Federal probe underway

Published 12:00 am Tuesday, August 21, 2007

Officials investigate derailments



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BELOIT &045; In the aftermath of Sunday’s accident southwest of Selma, the Federal Railroad Administration (FRA) has dispatched an investigator from Washington to look into why M&B Railroad has had so many train derailments.

A freight train overturned about 12 miles outside Selma, which has left part of Alabama Highway 22

closed while railroad cars are being removed. The derailment caused several cars to land within feet of the highway, and traffic remained rerouted Monday.

It was the third derailment the Mississippi-based company has had near Selma over the past year and a half. Cars derailed several months ago are still littering the tracks running parallel to Highway 41 just south of Selma. According to a spokesman from the FRA, M&B Railroad’s had enough crashes to warrant a closer look for the reasons why.

According to the Associated Press, M&B had 12 accidents by the end of May, including seven derailments. The May 2 derailment near Myrtlewood

involved a train carrying parts of a solid rocket booster used by NASA to launch space shuttles.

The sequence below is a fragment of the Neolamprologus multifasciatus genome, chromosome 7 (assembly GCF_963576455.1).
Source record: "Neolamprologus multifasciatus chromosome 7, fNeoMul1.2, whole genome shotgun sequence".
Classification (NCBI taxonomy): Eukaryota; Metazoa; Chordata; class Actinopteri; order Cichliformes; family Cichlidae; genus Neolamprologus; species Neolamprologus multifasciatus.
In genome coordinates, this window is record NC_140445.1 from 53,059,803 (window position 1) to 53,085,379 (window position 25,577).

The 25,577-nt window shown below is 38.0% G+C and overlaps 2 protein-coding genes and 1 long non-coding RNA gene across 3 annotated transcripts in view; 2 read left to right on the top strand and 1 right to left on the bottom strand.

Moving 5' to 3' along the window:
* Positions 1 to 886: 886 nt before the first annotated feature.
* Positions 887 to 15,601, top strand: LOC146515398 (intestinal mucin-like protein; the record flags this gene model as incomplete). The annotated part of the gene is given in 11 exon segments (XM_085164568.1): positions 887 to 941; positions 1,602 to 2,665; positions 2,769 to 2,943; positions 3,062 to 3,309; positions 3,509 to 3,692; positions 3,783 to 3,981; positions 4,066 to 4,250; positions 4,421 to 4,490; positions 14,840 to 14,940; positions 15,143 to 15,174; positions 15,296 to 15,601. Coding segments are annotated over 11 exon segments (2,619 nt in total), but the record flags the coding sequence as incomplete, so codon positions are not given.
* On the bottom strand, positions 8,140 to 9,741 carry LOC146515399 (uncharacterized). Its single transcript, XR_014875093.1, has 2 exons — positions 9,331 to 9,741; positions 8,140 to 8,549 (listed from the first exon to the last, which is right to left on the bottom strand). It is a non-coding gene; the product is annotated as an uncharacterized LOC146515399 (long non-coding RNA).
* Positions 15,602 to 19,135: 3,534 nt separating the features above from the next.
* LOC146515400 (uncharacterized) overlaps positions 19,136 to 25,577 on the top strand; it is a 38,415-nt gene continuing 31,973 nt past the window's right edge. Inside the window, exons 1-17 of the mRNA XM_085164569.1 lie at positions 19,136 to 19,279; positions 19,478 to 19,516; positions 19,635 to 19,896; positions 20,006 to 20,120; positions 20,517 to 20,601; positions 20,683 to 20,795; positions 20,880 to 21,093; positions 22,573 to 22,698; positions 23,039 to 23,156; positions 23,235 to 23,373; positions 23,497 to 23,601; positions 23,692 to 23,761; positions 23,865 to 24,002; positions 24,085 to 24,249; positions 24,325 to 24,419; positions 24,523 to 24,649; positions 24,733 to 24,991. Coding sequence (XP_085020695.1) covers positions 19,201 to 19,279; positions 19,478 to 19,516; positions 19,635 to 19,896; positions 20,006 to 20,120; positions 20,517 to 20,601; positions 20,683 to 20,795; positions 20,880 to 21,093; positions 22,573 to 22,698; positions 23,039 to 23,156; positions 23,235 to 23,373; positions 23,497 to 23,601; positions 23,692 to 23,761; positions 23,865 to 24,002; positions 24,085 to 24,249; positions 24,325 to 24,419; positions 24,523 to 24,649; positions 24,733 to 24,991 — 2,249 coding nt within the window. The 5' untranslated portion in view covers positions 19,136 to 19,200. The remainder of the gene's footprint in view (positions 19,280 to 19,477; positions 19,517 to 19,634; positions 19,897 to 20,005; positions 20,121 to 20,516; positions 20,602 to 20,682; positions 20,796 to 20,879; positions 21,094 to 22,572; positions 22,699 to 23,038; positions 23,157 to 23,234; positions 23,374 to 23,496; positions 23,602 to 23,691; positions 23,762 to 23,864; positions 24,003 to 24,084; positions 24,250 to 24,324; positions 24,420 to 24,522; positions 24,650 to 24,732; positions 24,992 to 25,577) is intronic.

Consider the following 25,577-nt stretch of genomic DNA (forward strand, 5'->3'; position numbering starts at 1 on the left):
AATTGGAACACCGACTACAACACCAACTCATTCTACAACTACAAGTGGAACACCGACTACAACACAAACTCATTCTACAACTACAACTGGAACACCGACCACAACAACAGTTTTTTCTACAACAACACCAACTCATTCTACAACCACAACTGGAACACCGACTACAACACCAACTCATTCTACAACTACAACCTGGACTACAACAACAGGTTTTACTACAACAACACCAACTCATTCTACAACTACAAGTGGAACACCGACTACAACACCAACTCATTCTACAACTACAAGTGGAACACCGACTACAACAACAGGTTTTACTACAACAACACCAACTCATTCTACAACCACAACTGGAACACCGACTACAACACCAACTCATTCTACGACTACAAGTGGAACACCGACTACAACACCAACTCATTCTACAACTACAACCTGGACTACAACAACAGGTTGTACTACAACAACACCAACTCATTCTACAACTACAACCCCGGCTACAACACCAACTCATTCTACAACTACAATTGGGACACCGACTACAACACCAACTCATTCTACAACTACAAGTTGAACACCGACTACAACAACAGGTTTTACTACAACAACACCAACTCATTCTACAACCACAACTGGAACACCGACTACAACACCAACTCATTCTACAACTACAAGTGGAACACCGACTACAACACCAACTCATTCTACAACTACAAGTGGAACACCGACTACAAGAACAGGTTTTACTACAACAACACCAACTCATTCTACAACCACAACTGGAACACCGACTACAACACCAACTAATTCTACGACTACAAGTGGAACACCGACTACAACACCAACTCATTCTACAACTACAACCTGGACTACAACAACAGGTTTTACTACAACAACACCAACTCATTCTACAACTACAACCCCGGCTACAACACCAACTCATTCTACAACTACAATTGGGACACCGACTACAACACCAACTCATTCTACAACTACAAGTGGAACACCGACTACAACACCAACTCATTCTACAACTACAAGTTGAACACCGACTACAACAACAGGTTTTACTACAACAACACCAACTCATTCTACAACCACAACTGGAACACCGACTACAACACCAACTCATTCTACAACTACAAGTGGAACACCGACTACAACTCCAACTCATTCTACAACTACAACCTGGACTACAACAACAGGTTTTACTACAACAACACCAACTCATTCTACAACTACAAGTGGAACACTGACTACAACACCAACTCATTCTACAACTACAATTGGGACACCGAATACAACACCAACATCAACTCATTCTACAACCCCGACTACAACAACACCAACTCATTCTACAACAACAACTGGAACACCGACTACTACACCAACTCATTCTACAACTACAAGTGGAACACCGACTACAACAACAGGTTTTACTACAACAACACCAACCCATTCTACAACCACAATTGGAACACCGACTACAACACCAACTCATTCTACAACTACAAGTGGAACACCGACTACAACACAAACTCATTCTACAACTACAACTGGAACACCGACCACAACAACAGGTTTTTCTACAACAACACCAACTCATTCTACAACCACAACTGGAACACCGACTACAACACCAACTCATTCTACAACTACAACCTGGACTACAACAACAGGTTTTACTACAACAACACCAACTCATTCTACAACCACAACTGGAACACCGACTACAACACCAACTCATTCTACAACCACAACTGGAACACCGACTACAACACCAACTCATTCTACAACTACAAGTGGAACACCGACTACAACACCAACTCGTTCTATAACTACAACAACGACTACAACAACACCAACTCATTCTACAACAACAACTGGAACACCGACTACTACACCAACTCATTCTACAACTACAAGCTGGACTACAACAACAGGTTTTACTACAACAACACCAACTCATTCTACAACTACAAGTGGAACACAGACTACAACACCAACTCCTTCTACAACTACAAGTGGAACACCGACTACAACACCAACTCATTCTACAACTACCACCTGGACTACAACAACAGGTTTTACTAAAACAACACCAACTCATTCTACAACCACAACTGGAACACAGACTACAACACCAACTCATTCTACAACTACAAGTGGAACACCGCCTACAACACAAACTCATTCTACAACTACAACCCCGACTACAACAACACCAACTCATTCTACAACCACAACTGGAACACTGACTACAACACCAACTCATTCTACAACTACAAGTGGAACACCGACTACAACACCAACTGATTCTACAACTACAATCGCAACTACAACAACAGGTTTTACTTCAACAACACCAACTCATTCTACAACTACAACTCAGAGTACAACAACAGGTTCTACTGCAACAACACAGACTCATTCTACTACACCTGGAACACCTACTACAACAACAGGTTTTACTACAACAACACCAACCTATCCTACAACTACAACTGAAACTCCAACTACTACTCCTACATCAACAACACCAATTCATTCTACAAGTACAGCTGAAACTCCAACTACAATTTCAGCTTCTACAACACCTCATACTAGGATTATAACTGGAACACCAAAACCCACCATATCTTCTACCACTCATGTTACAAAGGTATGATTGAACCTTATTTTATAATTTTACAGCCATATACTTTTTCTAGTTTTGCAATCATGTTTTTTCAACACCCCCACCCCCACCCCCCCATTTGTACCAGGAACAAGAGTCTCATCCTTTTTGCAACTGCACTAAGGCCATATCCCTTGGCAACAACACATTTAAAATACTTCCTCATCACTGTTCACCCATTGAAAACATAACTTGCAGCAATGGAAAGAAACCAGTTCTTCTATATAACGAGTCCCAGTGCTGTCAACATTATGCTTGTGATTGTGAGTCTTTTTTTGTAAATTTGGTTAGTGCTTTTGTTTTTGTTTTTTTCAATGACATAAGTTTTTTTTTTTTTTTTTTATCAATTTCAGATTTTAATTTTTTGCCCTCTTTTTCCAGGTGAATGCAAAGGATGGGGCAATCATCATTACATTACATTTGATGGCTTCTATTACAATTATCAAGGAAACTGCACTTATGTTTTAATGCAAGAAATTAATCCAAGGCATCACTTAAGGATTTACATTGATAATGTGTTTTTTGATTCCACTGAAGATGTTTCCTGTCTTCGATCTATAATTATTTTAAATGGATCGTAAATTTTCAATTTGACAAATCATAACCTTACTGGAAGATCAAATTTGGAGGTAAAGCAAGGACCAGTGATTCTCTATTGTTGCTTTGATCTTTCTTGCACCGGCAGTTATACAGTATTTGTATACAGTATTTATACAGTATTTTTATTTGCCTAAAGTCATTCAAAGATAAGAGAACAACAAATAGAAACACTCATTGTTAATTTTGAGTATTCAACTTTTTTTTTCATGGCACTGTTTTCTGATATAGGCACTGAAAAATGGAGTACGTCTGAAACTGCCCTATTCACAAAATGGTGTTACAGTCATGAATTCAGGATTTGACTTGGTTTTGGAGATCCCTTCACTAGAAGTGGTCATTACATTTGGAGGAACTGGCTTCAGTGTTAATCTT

The investigator sent to Beloit is yet to file a report, but they are looking at track classifications and whether the company is out of compliance, which could explain the frequency of derailments.

The tracks through Selma aren’t new, but investigators say that is no indication the tracks are no good.

The rail, which stretches from Montgomery to Meridian, Miss., is &8220;a short line track.&8221; The FRA said there are approximately 500 short line tracks in the country that &8220;some of the larger railroad&8221; shed to smaller companies.

Flatau said there are nine classifications of tracks. How they are maintained determines how fast trains can travel, and what a company can haul including hazardous material or passengers.

A company spokesperson said Sunday the train that derailed in Beloit should not have been exceeding 10 miles per hour. There was no indication how fast the train was traveling at the time off the accident.

The FRA field inspector, other than finding out what caused the derailment, will be working with M&B officials to see if there are &8220;any concrete steps they can take&8221; to improve their track and maintenance inspection process.

Company officials began assessing the situation within minutes of the incident. There were no injuries and no signs of leaking chemicals, emergency responders said. The cars were loaded with a variety of products, including rolls of newsprint and vinyl chloride.

According to the Emergency Response Guidebook, vinyl chloride is a gas that is &8220;extremely flammable&8221; and unstable. The gas could be &8220;easily ignited by heat, sparks or flames.&8221; Temperatures Sunday evening were reading 96 degrees Fahrenheit.